There have been fewer prospective chemo-radiation trials in women with vulvar cancer, and most have focused on advanced disease. A GOG trial evaluated pre-operative cisplatin and 5-FU chemo-radiother-apy in 71 women with advanced vulvar cancer using split-course radiation to 47.5 Gy (Moore et al. 1998). A 47 clinical CR rate was seen, and 67 of patients were disease-free at a median of 45 months. Grade-3 or grade-4 skin and mucosal toxicity was seen in 54 of patients. In another pre-operative trial, 46 women with advanced nodal disease (N2 N3) were treated with a similar chemo-radiation schedule (MontanA et al. 2000). Thirty-eight patients (83 ) had resect-able nodal disease following treatment, including two with pulmonary metastases. Of 37 women who underwent node dissection (the other patient had a vulvectomy alone), negative nodes were found in 15 patients. Twelve patients were alive and free of disease at a median of 78 months. Other single-institution and retrospective studies...

Epigenetic Therapy Of Cancer

The initiation and progression of cancer is controlled by both genetic and epige-netic events. The term ''epigenetic'' refers to alterations in gene expression that are not associated with changes in DNA sequence. Unlike genetic alterations, epigenetic aberrations are potentially reversible. The best studied epigenetic alterations are DNA methylation and histone tail modifications, and epigenetic gene silencing by these mechanisms has become an attractive anticancer target.51 The main enzymes involved in establishing epigenetic patterns are the following DNMTs are responsible for the methylation of the C-5 position of cytosine, and almost exclusively at CpG dinucleotides. This is an epigenetic mechanism used for long-term silencing of gene expression because structural changes in DNA associated to methylation close to a transcription start site inhibit gene expression either directly, by blocking binding of transcriptional factors, or indirectly, by recruitment of transcription...

Aerosol Delivery To Treat Lung Cancer

To date, reports of aerosolized chemotherapy for the treatment of lung cancer and pulmonary metastases have been quite limited. Table 1 summarizes all known studies that have investigated local lung delivery of anticancer agents including cytotoxics, gene therapy, chemopreventative agents, proapoptotic activities in cell culture. The combination treatment showed a significant reduction in tumor volume in comparison to either treatment alone in murine model of cancer dose dependent anticancer effects against renal cell pulmonary metastases. Toxicity was weight loss at highest dose of CsA Liquid aerosol Hamster Both compounds resulted in a significant increase in the percent of cancer-free animals immunomodulating agents, or any combination of these treatments. In almost all instances of in vitro, in vivo, or human clinical trials, inhaled chemotherapy resulted in positive outcomes relative to controls. Several broad generalizations may be garnered from a review of these studies...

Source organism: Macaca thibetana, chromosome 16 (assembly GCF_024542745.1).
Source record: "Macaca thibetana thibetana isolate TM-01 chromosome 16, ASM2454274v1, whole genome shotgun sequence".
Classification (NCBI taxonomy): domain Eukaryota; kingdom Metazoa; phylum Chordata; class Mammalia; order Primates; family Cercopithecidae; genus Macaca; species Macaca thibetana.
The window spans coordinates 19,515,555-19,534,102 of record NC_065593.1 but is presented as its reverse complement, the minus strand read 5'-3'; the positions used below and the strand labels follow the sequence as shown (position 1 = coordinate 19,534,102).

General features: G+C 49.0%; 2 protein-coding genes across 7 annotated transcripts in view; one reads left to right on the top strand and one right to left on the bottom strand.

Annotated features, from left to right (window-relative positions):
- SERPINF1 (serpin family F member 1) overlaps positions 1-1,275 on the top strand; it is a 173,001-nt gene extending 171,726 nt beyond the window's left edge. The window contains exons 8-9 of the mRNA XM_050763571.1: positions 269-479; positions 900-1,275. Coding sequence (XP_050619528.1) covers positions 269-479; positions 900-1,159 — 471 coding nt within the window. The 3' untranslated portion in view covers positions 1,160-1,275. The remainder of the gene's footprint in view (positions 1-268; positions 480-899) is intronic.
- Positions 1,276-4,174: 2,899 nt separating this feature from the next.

Future Directions in Anal Cancer Treatment with New Agents

Given the positive results of combination chemotherapy and radiation therapy in the above-mentioned phase-III trials, a pilot study in the United Kingdom (ACT II pilot) is currently testing a triple chemotherapy and radiation approach with integration of 5-FU, MMC, and cisplatin into the combined modality treatment of anal cancer. A phase-II study at the M.D. Anderson Cancer Center (Houston, Texas) investigates the role of capecitabine and oxalipla-tin with radiation therapy in patients with locally advanced anal cancer (AJCC stage II-IIIB). In this trial, patients received capecitabine (1650 mg m2 orally Monday through Friday), weekly oxaliplatin (50 mg m2) and radiation therapy (45 Gy for T1, 55 Gy for T2, or 59 Gy for T3-T4 lesions). Preliminary data indicate the feasibility of this approach (Eng et al. 2005). In a recent randomized phase-II trial, the addition of another radiosensitizing agent, namely int-racavitary hyperthermia, to RCT with 5-FU and MMC resulted in a...

Chemo Radiation in Endometrial Cancer

Endometrial cancer is treated very successfully with surgery and radiation when diagnosed early unfortunately, advanced disease is still often seen and in this setting treatment outcome is poorer. Randan et al. (2006) have recently reported the results of a pivotal phase-III study in 422 patients with advanced (stage III or IV) endometrial cancer who underwent debulking surgery with less than 2 cm of residual disease, and were subsequently randomized to chemotherapy with doxorubicin and cisplatin or whole abdominal radiation. This study demonstrated a significant improvement in overall and progressionfree survival, favoring chemotherapy. Interestingly, even though all patients had advanced disease, 42 of those treated with radiation and 55 of those who received chemotherapy were alive at 5 years, demonstrating the significant activity of both modalities. Studies combining chemotherapy and radiation are underway. Many of these studies are using sequential treatment, but concurrent...

Antiemetic effect in cancer chemotherapy

Cannabinoids can prevent the nausea and vomiting induced by cancer chemotherapy (Dewey, 1986). Both clinical and animal studies indicate that certain cannab-inoids have therapeutic potential as antiemetic agents. Vomiting is the expulsion of contents of the gut, largely by forces generated by the respiratory muscles (Levitt, 1986). Cannabinoids can affect cerebral function, above the level of the vomiting reflex (Steele, 1980). Therefore, cannabinoids may suppress vomiting through descending inhibitory connections to the lower brain stem centers (Levitt, 1986). However, other possible mechanisms have been investigated (Levitt, 1986) and no agreement about the mode of action has been reached.